I bought used car that broke down within a few days, can I sue the dealer?
6 attorney answers
According to the information you have provided, you have a problem with a car dealer; specifically, you may have purchased a vehicle without proper disclosure or in a situation where the prior use, condition, history or type of vehicle was misrepresented. Fortunately, I have a lot of experience defending and suing car dealers. Prior to forming my own practice in 2002, I represented several car dealers. Since forming my own practice, I represent consumers and no longer represent any car dealers. I have sued several car dealerships for selling a used vehicle without proper disclosure. You have provided some basic information about your problem, but it would be helpful to review the contract documents.
It sounds like you may have a claim for breach of contract, fraud and unfair and deceptive trade practices. Just because something is sold "as is" does not give the seller a license to lie about the prior use, condition or history of the vehicle. There are certain disclosure laws that apply to car dealers selling cars to consumers versus a dealer selling someone a vehicle for commercial use.
It would also be useful to read a detailed time line in chronological order reflecting the dates and the specific details of what happened. I really need to know what representations were made, when they were made, who was present, the details and date/time of all communications with the car dealer, any finance company or any repair shop relating to your potential matter. It is very important that you also provide a chronological copy of the relevant documents including but not limited to any advertisements that may pertain to your vehicle, any documents you obtained from the dealership, finance company or repair shop.
Ordinarily, you should not get the vehicle repaired or dispose of the vehicle unless and until it has been inspected by your expert and the other side has been given a significant opportunity to inspect the car as well. Otherwise, you may be subject to a defense that you spoiled the evidence.
Again, based on the information you presented, you may have a case under Florida Unfair and Deceptive Trade Practices Act or another cause of action. Effective July 1, 2013, a law requires specific demand letters to car dealerships or you will lose valuable rights. It is usually advisable to retain an attorney before pursuing litigation. I wish you the best in the future.
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It is always advisable to have a used vehicle inspected before you purchase it. However, just because you bought the vehicle “as-is” does not mean that you are necessarily out of luck. If the defects in the engine vehicle were there when you purchased it (and it sounds like they were) and the dealer knew about it but misrepresented the condition of the vehicle to you or kept it a secret, then you may have a fraud claim. You may also have a claim under your state UDAP (Consumer Law) Statute. However, laws vary from state to state, so you should contact a consumer law attorney in Florida to review your case and look over your paperwork. Your paperwork may even reveal additional violations you do not even know about. To find a consumer law attorney in your state, you can go to www.USLemonLawyers.com. You can also look for one on Avvo under the “Find a Lawyer” tab. Or you can call your local attorney's Bar Association and ask for a referral to a Consumer Law attorney near you. But act quickly because for every legal right you have, there is a limited amount of time to file a lawsuit in court before your rights expire.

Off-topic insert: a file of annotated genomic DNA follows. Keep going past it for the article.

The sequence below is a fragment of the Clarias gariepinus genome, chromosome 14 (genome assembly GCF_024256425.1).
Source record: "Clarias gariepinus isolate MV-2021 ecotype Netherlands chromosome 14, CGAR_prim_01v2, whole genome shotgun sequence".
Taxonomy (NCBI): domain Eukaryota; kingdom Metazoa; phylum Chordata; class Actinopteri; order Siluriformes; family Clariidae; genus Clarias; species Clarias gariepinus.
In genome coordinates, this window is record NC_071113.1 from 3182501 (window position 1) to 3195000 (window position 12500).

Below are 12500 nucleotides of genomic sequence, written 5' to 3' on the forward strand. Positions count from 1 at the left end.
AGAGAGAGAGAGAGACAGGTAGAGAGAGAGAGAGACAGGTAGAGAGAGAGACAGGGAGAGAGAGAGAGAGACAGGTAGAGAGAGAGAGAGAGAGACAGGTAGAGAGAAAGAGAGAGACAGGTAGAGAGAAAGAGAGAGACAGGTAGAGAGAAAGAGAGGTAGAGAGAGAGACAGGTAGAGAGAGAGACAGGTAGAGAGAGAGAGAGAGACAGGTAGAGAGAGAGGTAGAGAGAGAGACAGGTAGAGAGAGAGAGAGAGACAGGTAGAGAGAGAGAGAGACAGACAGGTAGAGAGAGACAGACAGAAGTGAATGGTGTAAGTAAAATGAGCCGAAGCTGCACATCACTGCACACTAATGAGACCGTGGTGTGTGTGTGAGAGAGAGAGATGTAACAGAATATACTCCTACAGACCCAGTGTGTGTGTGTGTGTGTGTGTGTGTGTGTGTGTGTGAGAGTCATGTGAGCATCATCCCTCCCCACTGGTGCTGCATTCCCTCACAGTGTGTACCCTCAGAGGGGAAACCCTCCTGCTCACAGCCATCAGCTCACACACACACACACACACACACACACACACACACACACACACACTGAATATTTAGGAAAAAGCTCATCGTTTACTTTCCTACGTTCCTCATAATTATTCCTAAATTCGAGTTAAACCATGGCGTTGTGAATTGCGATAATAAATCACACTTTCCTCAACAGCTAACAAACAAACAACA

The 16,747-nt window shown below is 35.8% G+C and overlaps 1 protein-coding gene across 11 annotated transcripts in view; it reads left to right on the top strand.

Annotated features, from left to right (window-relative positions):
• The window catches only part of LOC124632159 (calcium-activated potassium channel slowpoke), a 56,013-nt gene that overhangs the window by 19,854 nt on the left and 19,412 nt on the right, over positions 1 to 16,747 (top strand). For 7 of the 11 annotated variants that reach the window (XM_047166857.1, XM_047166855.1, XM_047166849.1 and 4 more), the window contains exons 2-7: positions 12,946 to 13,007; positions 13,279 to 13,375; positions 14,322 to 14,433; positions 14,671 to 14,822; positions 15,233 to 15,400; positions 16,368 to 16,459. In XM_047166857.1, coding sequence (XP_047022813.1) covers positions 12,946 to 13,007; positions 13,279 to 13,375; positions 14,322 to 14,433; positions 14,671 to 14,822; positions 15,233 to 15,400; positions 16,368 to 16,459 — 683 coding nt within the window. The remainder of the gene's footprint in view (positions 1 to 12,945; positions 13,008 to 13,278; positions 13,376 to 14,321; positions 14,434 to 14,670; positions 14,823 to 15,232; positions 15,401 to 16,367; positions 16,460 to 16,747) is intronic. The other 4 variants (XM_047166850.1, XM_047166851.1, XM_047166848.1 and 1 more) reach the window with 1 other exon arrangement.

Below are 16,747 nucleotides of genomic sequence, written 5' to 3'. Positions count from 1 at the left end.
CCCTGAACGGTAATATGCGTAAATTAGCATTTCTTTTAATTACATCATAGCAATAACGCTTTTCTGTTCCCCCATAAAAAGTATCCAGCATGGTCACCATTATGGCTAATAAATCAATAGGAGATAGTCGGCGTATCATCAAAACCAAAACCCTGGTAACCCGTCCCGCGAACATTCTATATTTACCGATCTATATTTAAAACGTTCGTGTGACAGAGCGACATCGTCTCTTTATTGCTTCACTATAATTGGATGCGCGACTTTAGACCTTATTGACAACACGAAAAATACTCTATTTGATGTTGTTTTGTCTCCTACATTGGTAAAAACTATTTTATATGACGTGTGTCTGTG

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Your paperwork will likely control, which means probably not. However, if the dealer misrepresented the car and you found out later, you may have a remedy. You need to consult with a consumer fraud lawyer near you. Use Avvo find a lawyer feature to help you locate one near you
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You may, but it would cost you. You have no warranty claims, because you bought the car "as is." But generally (need to check FL law) you still can "revoke acceptance" of the goods if the goods are "substantially impaired in value" to you. Unfortunately, it is not a fee-shifting claim. Interestingly, revocation of acceptance is a self-help remedy, which is effective upon notice, so if you revoke, it takes place, and then the dealer will have to sue you to prove your revocation unjustified. The bottom line is, it depends on how much money is involved. If substantial amount, it might be worth your while to hire a lawyer knowledgeable in FL commercial code.
Not likely. merely because the car is crappy does not over come AS-IS sale. This means it was up to you to inspect the car prior to purchase. You will need to show that the dealer fraudulently induced you to buy the vehicle, which is a very difficult and often expensive battle.
Your paperwork controls. The likelihood is you are struck since you bought it in whatever condition it was in AND you chose not to have it evaluated by your own mechanic. Seek some legal guidance with all your papers.
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